Diagram for explaining a method of manufacturing an incident side optical fiber The figure for demonstrating arrangement | positioning of the incident side optical fiber when the number is a multiple of 3 The figure for demonstrating arrangement | positioning of the incident side optical fiber when a number is a multiple of four Cross section in the length direction of multi-fiber multiplexer Cross-sectional view of each position of multi-fiber multiplexer Cross section in the length direction of multi-fiber multiplexer Cross section in the length direction of multi-fiber multiplexer Diagram for explaining the conventional arrangement of optical fibers

Explanation of symbols

DESCRIPTION OF SYMBOLS 1 Optical waveguide part 3 Outgoing side optical fiber 4 Multimode multiplexer 10 Multimode optical fiber 11 Coating 13 Outgoing end 20 Incident side optical fiber

Claims (4)

  1. A multimode optical waveguide comprising: a first multimode optical waveguide having a plurality of optical waveguide portions and one output end; and a second multimode optical waveguide having an input end connected to the output end of the first multimode optical waveguide. A waver,
    The plurality of optical waveguide portions are bundled without arranging any of the optical waveguide portions in the center to form the one exit end, and the core at the exit end is
    NA input × D input ≦ NA output × D output
    (Where NA input is the aperture ratio of the output end of the first multimode optical waveguide, D input is the core diameter of the output end of the first multimode optical waveguide, and NA output is the input end of the second multimode optical waveguide. The aperture ratio, D output is the core diameter of the incident end of the second multimode optical waveguide)
    A multi-mode multiplexer characterized by satisfying the above relationship.
  2. A multimode optical waveguide comprising: a first multimode optical waveguide having a plurality of optical waveguide portions and one output end; and a second multimode optical waveguide having an input end connected to the output end of the first multimode optical waveguide. A waver,
    The plurality of optical waveguide portions are bundled without any optical waveguide portions being arranged at the center to form the one exit end, and the core at the entrance end of the second multimode optical waveguide is formed by:
    NA input × D input ≦ NA output × D output
    (Where NA input is the aperture ratio of the output end of the first multimode optical waveguide, D input is the core diameter of the output end of the first multimode optical waveguide, and NA output is the input end of the second multimode optical waveguide. The aperture ratio, D output is the core diameter of the incident end of the second multimode optical waveguide)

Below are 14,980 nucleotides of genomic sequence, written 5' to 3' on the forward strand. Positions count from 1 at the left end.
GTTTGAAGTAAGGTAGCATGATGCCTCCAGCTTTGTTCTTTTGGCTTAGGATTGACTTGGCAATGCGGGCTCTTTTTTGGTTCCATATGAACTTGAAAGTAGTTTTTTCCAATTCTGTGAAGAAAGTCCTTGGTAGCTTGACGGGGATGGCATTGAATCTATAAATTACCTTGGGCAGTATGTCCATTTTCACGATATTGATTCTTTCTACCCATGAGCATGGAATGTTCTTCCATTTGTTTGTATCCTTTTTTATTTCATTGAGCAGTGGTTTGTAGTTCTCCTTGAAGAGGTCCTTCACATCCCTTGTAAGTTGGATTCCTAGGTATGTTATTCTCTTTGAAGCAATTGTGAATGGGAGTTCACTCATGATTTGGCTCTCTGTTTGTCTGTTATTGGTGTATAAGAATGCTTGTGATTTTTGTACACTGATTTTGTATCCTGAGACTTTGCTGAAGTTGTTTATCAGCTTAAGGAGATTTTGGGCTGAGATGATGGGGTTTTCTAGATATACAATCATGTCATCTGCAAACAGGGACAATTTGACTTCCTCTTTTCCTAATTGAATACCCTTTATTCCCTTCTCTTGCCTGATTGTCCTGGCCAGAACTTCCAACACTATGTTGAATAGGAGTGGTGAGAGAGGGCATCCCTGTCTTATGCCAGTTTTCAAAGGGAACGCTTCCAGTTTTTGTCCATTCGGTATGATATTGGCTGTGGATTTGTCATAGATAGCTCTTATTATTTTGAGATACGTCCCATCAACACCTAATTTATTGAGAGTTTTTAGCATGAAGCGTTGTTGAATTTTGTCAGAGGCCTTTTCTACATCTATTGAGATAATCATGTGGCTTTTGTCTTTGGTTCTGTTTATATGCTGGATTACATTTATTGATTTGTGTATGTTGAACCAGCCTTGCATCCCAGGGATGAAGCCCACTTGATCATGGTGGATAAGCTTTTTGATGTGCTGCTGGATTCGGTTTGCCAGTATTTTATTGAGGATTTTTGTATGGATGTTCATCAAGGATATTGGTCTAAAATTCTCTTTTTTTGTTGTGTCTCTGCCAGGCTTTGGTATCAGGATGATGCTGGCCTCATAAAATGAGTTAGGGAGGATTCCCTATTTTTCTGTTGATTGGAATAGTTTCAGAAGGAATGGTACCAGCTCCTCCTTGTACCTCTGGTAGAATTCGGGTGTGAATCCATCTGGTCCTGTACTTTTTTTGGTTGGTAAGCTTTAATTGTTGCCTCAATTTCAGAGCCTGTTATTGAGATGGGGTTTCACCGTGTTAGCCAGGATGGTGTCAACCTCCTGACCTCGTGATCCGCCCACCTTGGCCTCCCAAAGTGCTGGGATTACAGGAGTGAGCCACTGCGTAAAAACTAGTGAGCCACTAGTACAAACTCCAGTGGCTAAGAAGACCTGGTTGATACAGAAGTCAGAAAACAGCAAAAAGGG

A multi-mode multiplexer characterized by satisfying the above relationship.
  3.   3. The multi-mode multiplexer according to claim 1, wherein the first multi-mode optical waveguide is configured such that the number of the optical waveguides that is a multiple of 3 is closely packed.
  4.   3. The multi-mode multiplexer according to claim 1, wherein the first multi-mode optical waveguide is configured such that the number of the optical waveguide portions that is a multiple of 4 is closely packed. 4.
JP2005158324A 2005-05-31 2005-05-31 Multimode multiplexer Pending JP2006337398A (en)

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JP2005158324A JP2006337398A (en) 2005-05-31 2005-05-31 Multimode multiplexer
PCT/JP2006/311042 WO2006129774A1 (en) 2005-05-31 2006-05-26 Multimode optical combiner and process for producing the same
US11/916,190 US20100189391A1 (en) 2005-05-31 2006-05-26 Multimode optical combiner and process for producing the same
TW95119176A TWI299092B (en) 2005-05-31 2006-05-30 Multi-mode multiplexer

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Cited By (2)

* Cited by examiner, † Cited by third party
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JP2010191237A (en) * 2009-02-19 2010-09-02 Panasonic Corp Optical fiber coupler and fiber laser
JP2011186267A (en) * 2010-03-10 2011-09-22 Panasonic Corp Optical fiber condenser and laser device employing the same

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WO2010075066A1 (en) * 2008-12-15 2010-07-01 Afl Telecommunications Llc Hollow core fiber power combiner and divider
US8837953B2 (en) 2011-06-01 2014-09-16 Arris Enterprises, Inc. Mitigating noise and OBI in RFoG networks
CN105891951A (en) * 2014-09-30 2016-08-24 中国兵器装备研究院 Modularized manufacturing method of multi-core beam combiner

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US5339372A (en) * 1993-06-09 1994-08-16 Corning Incorporated Low loss coupler
DE69942446D1 (en) * 1998-03-04 2010-07-15 Jds Uniphase Corp Optical couplers for multimode fibers
US6823117B2 (en) * 2001-12-07 2004-11-23 Coherent, Inc. Mode multiplexing optical coupling device
JP2004138734A (en) * 2002-10-16 2004-05-13 Crystal Technology:Kk Optical fiber coupler
US7272956B1 (en) * 2004-07-30 2007-09-25 Coherent, Inc. Method for manufacturing a multimode fiber pump power combiner
US7492998B2 (en) * 2004-08-31 2009-02-17 Corning Incorporated Fiber bundles and methods of making fiber bundles

Cited By (2)

* Cited by examiner, † Cited by third party
Publication number Priority date Publication date Assignee Title
JP2010191237A (en) * 2009-02-19 2010-09-02 Panasonic Corp Optical fiber coupler and fiber laser
JP2011186267A (en) * 2010-03-10 2011-09-22 Panasonic Corp Optical fiber condenser and laser device employing the same

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TW200706936A (en) 2007-02-16
US20100189391A1 (en) 2010-07-29
TWI299092B (en) 2008-07-21